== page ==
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Chinese tourists in Myanmar (1): Enjoy a tranquil time in Mandalay

Updated:2017-11-26 14:30:44   english.yunnan.cn

Editors’ note:

A presentation titled “Explore Tourism Myanmar” takes place in Kunming, Yunnan Province during the 2017 China International Travel Mart (CITM). Following the CITM, a 2000-km ROAD SHOW of China-Myanmar tourism is organized from November 23 to December 2, taking some Chinese tourists to quite a few Myanmar attractions. Today we offer you their travelogue in Mandalay first.

Mandalay signifies romance, inner tranquility and long history. Right here, our journey begins.

Adjacent to the ancient capital of the Ava Kingdom, Mandalay is cordially called the city of “va” by local Chinese-Myanmar residents. The unique charm of the city lies in its numbered streets and blocks, golden Buddhist temples and pagodas, and the historic buildings.

We first stopped at Kuthodaw Pagoda at the foot of the Mandalay Hill. The pagoda is home to “the world’s largest book”, which means Buddhist scriptures engraved in 729 slabs of marble.

According to historical records, King Mindon Min had the pagoda built after the model of the Shwezigon Pagoda in Bagan. Later, he convened the Fifth Buddhist Synod in the new royal city of Mandalay in 1871, and had the scripture collections set in stone. To keep the carvings from weathering, each marble slab is housed in a small stupa.

"Myanmar has a unique charm, and I want my kids to see the beauty of the country here,” said a Chinese lady surnamed Li, who was reading the ancient "book pages” with her family. Her husband believed that under the Belt and Road Initiative, the distance between countries is shortening and international tours will be on the rise.

Knowing about the on-going road show, the coupled hoped the activity could encourage more cross-border tours between the two countries.


Around Kuthodaw Pagoda, we caught sight of local folks walking leisurely.


Among them was a Myanmar girl with some neem oil on her face, gonging. You know what she wanted to do?

It turned out that many foreign tourists showed interest in her traditional sunscreen. After her workmates showed the use by painting some little patterns on the guests' faces, some foreign tourists began to try the oil on their faces, painting and laughing.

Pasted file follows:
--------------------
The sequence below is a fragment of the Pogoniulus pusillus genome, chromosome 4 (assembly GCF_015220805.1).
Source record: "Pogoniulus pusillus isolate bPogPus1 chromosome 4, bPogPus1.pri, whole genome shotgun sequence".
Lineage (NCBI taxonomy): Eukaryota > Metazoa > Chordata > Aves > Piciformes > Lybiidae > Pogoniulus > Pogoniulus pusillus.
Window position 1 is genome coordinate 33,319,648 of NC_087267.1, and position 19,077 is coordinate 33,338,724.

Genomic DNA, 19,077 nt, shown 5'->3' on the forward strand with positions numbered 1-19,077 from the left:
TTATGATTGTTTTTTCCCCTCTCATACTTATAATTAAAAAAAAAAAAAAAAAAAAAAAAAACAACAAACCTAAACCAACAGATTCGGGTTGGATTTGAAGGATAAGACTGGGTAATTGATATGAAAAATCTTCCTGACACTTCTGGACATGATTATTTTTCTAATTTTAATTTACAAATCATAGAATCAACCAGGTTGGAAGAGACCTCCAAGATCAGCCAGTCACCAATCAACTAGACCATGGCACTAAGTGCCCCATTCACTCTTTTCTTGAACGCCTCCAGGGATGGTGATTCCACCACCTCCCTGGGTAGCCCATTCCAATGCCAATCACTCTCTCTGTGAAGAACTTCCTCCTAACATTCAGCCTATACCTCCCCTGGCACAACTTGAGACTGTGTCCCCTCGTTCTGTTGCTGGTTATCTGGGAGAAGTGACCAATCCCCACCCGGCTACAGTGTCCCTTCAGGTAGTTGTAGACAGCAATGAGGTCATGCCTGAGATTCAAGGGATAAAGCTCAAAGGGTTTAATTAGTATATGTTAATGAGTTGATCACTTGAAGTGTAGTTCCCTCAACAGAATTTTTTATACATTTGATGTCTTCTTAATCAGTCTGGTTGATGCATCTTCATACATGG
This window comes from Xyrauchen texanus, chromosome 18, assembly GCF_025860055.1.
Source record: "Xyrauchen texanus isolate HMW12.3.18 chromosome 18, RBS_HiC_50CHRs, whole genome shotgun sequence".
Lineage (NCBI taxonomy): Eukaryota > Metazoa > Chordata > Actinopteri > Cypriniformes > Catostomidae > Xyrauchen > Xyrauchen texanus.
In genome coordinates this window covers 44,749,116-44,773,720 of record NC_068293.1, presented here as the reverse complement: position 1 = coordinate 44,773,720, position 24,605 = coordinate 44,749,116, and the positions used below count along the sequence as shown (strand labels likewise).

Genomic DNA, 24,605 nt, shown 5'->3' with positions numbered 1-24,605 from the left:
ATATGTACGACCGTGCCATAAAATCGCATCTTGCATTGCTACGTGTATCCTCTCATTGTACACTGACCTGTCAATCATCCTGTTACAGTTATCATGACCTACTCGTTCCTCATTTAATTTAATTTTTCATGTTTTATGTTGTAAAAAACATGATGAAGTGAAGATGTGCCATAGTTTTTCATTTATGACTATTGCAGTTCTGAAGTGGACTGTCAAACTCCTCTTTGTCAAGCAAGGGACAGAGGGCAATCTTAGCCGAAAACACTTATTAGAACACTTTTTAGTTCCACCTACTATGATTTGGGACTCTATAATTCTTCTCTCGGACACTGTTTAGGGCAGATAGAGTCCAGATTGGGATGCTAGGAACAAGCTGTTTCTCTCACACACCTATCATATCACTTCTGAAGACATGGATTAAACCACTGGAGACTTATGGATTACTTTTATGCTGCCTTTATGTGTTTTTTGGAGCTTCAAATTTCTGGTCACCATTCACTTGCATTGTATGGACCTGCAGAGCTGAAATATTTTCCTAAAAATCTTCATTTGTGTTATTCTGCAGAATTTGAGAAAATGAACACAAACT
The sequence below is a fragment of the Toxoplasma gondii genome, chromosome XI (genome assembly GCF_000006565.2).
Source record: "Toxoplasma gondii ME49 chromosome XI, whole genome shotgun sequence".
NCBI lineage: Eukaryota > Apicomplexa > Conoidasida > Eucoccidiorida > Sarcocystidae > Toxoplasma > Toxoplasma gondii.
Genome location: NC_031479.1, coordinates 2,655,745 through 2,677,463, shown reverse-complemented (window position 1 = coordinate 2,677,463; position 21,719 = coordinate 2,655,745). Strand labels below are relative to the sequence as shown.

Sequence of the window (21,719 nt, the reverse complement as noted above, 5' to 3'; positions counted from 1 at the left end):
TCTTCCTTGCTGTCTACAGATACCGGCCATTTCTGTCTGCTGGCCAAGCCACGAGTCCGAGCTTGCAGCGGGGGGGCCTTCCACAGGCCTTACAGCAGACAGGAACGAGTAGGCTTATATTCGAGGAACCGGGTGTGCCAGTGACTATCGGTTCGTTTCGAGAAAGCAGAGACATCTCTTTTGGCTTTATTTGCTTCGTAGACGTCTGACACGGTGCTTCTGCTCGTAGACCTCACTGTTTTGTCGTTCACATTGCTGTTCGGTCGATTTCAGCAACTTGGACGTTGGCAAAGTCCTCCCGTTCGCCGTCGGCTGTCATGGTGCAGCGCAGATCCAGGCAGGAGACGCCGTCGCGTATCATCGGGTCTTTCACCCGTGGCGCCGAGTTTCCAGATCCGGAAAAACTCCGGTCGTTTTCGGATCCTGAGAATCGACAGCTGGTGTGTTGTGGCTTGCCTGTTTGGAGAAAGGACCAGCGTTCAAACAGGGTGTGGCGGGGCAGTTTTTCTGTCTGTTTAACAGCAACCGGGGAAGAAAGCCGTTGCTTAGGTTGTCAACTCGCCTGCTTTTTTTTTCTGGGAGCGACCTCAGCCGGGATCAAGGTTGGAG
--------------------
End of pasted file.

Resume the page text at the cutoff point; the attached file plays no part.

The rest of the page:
Bidding good-bye to the Kuthodaw Pagoda, we came to the Golden Palace Monastery of Shwenandaw Kyaung. We were greatly impressed at the first sight. The three-storey building is built out of teak wood, with exquisite patterns hand-carved on its doors and windows. The palace is gilt with gold, and thus there’s a golden glow inside.

Once the residence of king Mindon Min and his queen, the golden palace is the only royal structure that survived the Anglo-Burmese Wars and the Second World War. 


Treading on the teak floor, I felt the cultural air of unique carvings of the palace. Then we came across a would-be couple who were posing in traditional Myanmar dress for their wedding photos. And such public display of affection made me kind of “envious”. 

The Golden Palace has long been favored by foreign tourists, who were painting, or taking pictures, or “sucking” the kitty. At the sight, my heart was filled with bliss, hoping such leisure could linger on and on. 

In front of the Golden Palace Monastery, a Myanmar young man drew tourists’ attention with his delicate pictures. With a hint of shyness, he told his guests the ups and downs of the palace.


Not far from the Golden Palace Monastery lies the Mandalay Palace, which seems to be the epic of the city. The palace was constructed under King Mindon in 1857. During the Anglo-Burmese War, the Palace was destroyed by fire. What we can see now is the rebuilt.

While sight-seeing, we chatted with a Myanmar senior who had been to China’s Palace Museum and Summer Palace. “From those beautiful buildings in Beijing, I felt the richness of Chinese culture,” he said. He believed Myanmar tourism will thrive because of the country’s opening up trend. “I hope that more Myanmar people can visit China and introduce the culture there."

After the chat, we stayed for a while at the city moat, admiring the Mandalay Hill in distance. Locals told us in the morning the moat often saw bike riders.

In November, Myanmar as a whole entered the dry season, but we encountered a small storm when getting near to the U Bein Bridge that afternoon.


Usually, the teak bridge impresses international visitors with the sunset glow, the lovers or the monks to and fro leisurely. That day, however, we saw passers-by in a hurry and vendors packing up their valuables at the impending rain, leaving us a different sight.


 Look! Her hair is deformed in the wind.

Well! That’s all for today. Follow us to see more Myanmar wonders in Inlay, Naypyidaw, Yangon, Magway and Bagan.

Reporting by Cao Yunbo, Shu Wen and Lei Tong Su; trans-editing by Eric Wang

Keywords:   Chinese Tourists Myanmar